The Crucifixion

size(cm): 35x45
Sale price£115 GBP


The Crucifixion is a 15th-century painting by Andrea Mantegna. It is one of three panels that decorate the predella of the San Zeno altarpiece in Verona, Italy. The image is exhibited in the Louvre in Paris.

This is one of the three panels that form the predella of the altarpiece that Mantegna made for San Zeno. The original painting is in the Louvre. The San Zeno predella currently shows a copy.

The painting is an example of Mantegna's excellent control of perspective, which is applied in two ways: atmospheric and linear.

Atmospheric perspective is created by the gradient from dark to light in the sky. To our eyes, light colors appear to be farther away than dark colors. On the horizon, the light blue of the sky merges with the light green of the landscape.

Linear perspective is applied in various ways. The crosses of the assassins (to the left and right of Jesus) have been turned slightly inward, thus creating diagonal lines leading to a point in the distance. So does the mountain ridge to the right. Even the cracks in the ground contribute to the composition of the painting.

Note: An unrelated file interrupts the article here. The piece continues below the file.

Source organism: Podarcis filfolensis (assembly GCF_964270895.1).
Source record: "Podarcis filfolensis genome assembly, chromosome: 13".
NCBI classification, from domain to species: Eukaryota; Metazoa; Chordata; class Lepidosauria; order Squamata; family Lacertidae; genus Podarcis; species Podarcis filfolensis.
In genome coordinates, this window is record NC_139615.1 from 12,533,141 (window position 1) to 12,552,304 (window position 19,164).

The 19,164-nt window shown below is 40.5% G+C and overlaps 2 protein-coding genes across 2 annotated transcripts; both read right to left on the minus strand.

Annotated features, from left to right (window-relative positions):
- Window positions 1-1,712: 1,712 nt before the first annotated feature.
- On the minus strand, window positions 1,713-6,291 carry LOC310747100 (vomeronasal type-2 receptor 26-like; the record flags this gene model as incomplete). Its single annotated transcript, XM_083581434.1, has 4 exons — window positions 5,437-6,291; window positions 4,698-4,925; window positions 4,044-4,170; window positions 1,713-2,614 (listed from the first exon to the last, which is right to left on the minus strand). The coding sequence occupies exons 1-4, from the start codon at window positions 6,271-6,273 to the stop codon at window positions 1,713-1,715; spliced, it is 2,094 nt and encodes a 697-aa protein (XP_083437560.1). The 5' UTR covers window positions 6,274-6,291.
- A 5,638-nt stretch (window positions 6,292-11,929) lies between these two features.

Perspective is what makes this painting as effective as it is. The main vanishing point is behind the cross of Jesus and this makes the painting look like you are under Jesus looking up at the cross. Using this vanishing point accomplishes several different things. He dramatizes the scene and magnifies it so that viewers feel drawn into the space of the image (The Crucifixion).

The Crucifixion has an allegorical spherical feel. This circle is formed, with the cross as its center, by the plateau and the slope that separate the sections of the painting. This is supposed to demonstrate the idea, in the Christian tradition, that Jerusalem is the religious center of the world. Golgotha ​​is also shown in the background on top of the mountain. Golgotha ​​is supposedly the place where Adam was created and buried and where the cross was erected that changed the course of this world by saving all mankind through crucifixion.

In 1798 the French removed The Crucifixion from the monastery of San Zeno and exhibited it in the Louvre in Paris. The museum in Tours, France later received the other two predella panels. It is possible to see a copy of the three panels in the predella of the monastery of San Zeno. The original panels are on display in Paris.

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